Race and Time urges our attention to women’s poetry in considering the cultural history of race. Building on close readings of well known and less familiar poets—including Elizabeth Margaret Chandler, Sarah Louisa Forten, Hannah Flagg Gould, Frances Ellen Watkins Harper, Sarah Piatt, Mary Eliza Tucker Lambert, Sarah Josepha Hale, Eliza Follen, and Mary Mapes Dodge—Gray traces tensions in women’s literary culture from the era of abolitionism to the rise of the Plantation tradition. She devotes a chapter to children’s verse, arguing that racial stereotypes work as “nonsense” that masks conflicts in the construction of white childhood. A compilation of the poems cited, most of which are difficult to find elsewhere, is included as an appendix.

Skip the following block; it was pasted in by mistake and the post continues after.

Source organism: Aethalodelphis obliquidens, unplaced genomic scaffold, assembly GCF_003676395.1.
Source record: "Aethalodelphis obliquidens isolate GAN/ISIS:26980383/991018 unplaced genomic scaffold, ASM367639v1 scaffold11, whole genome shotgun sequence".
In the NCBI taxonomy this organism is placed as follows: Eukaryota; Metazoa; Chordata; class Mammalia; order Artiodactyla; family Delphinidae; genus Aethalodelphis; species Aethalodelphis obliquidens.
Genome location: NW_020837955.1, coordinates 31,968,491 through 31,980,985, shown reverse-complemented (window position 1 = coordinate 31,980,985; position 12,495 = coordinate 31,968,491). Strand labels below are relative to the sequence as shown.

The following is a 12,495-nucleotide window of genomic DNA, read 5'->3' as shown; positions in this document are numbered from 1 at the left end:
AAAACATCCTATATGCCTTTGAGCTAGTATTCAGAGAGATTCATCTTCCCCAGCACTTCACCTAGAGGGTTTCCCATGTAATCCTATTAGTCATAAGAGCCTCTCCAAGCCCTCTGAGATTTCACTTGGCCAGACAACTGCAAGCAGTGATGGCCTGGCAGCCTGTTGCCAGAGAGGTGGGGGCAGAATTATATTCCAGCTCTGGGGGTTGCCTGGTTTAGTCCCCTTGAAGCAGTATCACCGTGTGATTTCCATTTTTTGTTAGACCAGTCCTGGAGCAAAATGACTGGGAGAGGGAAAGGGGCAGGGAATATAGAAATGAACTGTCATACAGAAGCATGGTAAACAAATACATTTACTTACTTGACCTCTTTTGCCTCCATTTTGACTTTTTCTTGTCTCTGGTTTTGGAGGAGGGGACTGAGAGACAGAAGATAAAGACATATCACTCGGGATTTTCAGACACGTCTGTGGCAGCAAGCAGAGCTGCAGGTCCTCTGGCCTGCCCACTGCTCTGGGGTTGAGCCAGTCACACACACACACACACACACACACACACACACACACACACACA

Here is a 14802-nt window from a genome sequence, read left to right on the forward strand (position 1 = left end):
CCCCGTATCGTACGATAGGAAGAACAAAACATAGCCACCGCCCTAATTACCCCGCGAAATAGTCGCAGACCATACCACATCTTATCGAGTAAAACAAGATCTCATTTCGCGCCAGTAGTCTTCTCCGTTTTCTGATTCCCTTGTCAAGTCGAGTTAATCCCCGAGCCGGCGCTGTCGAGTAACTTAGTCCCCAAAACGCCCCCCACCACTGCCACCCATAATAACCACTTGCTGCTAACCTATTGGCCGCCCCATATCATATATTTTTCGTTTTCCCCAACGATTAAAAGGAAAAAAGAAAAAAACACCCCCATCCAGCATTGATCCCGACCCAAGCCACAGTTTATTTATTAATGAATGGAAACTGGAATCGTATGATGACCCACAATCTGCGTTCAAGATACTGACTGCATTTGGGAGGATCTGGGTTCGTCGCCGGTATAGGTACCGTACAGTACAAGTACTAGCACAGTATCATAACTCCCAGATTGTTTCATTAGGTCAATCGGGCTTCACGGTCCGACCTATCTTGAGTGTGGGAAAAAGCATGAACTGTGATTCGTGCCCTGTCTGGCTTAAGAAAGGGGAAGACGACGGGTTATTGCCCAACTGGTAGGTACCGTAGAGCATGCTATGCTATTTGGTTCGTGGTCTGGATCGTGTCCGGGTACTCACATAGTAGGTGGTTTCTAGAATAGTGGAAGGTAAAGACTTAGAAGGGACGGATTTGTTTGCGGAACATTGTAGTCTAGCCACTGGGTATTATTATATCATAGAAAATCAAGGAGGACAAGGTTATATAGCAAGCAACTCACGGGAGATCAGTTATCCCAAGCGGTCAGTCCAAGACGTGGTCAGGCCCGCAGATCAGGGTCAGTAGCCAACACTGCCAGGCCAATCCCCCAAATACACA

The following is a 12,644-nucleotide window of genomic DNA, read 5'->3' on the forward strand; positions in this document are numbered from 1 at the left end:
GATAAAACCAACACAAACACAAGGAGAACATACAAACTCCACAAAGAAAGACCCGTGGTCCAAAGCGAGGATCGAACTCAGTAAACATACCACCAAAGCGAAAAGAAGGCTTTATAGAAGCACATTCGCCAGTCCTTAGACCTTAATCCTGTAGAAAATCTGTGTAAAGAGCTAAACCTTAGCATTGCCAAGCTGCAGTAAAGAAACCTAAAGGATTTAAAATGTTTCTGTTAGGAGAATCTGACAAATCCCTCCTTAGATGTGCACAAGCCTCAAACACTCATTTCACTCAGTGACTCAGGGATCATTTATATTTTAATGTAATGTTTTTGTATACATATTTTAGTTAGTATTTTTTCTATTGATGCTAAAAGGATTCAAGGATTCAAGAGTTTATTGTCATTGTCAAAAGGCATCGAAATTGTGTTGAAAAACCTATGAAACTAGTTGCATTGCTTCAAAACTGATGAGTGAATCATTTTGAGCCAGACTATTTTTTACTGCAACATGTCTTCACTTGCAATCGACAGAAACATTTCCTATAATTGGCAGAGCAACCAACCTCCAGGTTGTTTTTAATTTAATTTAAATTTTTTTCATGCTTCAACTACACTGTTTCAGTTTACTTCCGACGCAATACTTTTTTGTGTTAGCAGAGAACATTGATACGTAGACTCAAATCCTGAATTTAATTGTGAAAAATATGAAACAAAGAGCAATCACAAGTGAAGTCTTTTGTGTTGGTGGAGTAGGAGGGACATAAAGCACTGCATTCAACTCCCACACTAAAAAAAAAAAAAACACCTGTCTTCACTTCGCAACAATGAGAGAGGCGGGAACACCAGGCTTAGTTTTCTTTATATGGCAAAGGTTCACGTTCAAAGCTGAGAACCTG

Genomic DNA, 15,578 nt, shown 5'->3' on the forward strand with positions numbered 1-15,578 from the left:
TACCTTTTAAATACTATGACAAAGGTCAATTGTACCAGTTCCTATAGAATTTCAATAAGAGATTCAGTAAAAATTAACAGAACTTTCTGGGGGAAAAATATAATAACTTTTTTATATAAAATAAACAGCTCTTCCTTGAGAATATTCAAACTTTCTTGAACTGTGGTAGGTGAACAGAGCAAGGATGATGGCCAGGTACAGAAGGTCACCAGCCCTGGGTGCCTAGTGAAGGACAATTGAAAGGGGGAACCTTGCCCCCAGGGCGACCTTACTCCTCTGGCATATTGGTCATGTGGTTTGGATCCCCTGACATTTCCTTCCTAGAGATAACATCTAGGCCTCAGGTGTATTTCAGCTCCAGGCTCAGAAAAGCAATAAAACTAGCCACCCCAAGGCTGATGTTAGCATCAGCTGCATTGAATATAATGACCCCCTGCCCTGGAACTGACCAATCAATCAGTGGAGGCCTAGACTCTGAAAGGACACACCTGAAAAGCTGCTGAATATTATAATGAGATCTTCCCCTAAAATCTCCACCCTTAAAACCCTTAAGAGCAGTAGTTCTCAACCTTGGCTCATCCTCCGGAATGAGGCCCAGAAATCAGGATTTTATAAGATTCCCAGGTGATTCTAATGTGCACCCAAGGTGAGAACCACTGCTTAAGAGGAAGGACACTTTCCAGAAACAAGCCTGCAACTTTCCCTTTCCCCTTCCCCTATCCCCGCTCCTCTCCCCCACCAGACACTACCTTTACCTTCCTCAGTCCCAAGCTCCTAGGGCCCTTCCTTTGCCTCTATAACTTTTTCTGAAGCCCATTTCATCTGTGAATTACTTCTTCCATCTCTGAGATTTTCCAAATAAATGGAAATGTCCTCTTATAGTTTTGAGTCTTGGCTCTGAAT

Race and Time: American Women's Poetics from Antislavery to Racial Modernity
March 01, 2004